By Sue Hubbard, M.D.
Another on call weekend just completed, it seems that gastroenteritis, also known as the "tummy bug" or "stomach flu," is still hanging around.
I walked into a lot of exam rooms with tired parents and kids, all of whom had been vomiting and having diarrhea, not elements of a fun family weekend. The most likely culprit is norovirus.
Norovirus causes about 21 million cases of "gastro" per year and leads to about 70,000 hospitalizations. While you can get norovirus at any time of the year, it's most common during the winter - and it seems to be lingering into spring this year. This has been a particularly bad year for norovirus, as there was a new "strain," so even more people seemed to get sick. That includes my own husband!
Norovirus is the leading cause of gastroenteritis in pre-school children. In a recent study, about 21 percent of cases of acute gastroenteritis in children younger than age 5 were due to norovirus. That compares to 12 percent due to rotavirus, which used to be the primary cause of viral gastroenteritis. Since the introduction of rotavirus vaccine over 5 years ago, the rates of rotavirus disease have steadily been dropping, and now norovirus has taken its place. You know those viruses; they're smart!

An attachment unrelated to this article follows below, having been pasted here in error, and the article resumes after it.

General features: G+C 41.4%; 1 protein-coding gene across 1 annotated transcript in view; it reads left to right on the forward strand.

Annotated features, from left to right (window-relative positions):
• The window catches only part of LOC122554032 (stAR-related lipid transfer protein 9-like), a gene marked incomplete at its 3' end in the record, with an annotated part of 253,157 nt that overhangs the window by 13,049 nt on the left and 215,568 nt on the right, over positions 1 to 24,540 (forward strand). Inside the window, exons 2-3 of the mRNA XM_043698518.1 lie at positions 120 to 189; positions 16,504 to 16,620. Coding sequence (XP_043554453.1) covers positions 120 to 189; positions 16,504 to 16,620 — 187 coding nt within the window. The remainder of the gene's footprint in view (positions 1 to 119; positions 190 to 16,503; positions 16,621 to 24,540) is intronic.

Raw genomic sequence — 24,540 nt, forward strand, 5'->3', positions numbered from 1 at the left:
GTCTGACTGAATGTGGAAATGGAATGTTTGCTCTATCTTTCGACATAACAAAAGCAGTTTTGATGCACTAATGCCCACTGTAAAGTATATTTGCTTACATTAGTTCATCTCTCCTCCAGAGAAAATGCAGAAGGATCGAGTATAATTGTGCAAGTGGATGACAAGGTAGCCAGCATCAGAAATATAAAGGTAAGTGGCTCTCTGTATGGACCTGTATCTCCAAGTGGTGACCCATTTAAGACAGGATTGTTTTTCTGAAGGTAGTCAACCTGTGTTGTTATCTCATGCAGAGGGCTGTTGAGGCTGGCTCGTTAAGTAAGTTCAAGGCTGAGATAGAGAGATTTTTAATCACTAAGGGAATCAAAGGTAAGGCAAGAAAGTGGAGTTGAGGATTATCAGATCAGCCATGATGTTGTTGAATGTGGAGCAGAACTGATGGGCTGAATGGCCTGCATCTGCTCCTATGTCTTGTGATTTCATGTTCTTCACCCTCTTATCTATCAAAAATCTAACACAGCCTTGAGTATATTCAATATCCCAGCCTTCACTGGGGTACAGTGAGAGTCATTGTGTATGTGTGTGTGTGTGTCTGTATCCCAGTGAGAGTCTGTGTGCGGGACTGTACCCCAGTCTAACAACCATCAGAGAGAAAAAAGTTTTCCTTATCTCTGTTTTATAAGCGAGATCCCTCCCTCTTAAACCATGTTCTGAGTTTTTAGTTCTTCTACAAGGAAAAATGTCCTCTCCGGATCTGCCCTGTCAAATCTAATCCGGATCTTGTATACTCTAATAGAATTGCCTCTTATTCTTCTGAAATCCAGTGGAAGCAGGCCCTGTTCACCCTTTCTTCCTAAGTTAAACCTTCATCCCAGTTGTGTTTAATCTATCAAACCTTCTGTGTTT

Norovirus causes inflammation of the lining of the stomach and intestines, resulting in severe nausea, vomiting and diarrhea. These symptoms begin soon after exposure and typically last 1-3 days. Many children also run a low grade fever (around 101) and complain of tummy cramps.
The only treatment is symptomatic: Begin frequent sips of clear liquids after vomiting and no solid foods while vomiting (not even a cracker or the pretzels I saw one mother give her child soon after the child had vomited; and guess what, we saw them again.).
Once vomiting has stopped, you can start some bland solid foods like crackers, soup, or noodles, and then advance to other foods. I recommend staying away from dairy for a day or two, as I think this may lead to more cramping. Since kids do love dairy products, think macaroni, no cheese; or Gatorade or Pedialyte rather than milk with meals.
The problem with norovirus is that it's easily spread via hands, surfaces and maybe even the air. Studies have shown that even after using hand sanitizer, norovirus may still be present. The U.S. Centers for Disease Control and Prevention recommends using bleach or hydrogen peroxide to wipe off surfaces. (I took bleach to our bathroom after my husband was so sick; TMI, perhaps?).
The good news is, researchers are now working on a vaccine for norovirus. In the meantime, we need to pray for warmer weather so we can all get outside and stop spreading these viruses around!
Dr. Sue Hubbard is a nationally known pediatrician and co-host of "The Kid's Doctor" radio show. Submit questions at www.kidsdr.com
This was printed in the July 28, 2013 - August 10, 2013 Edition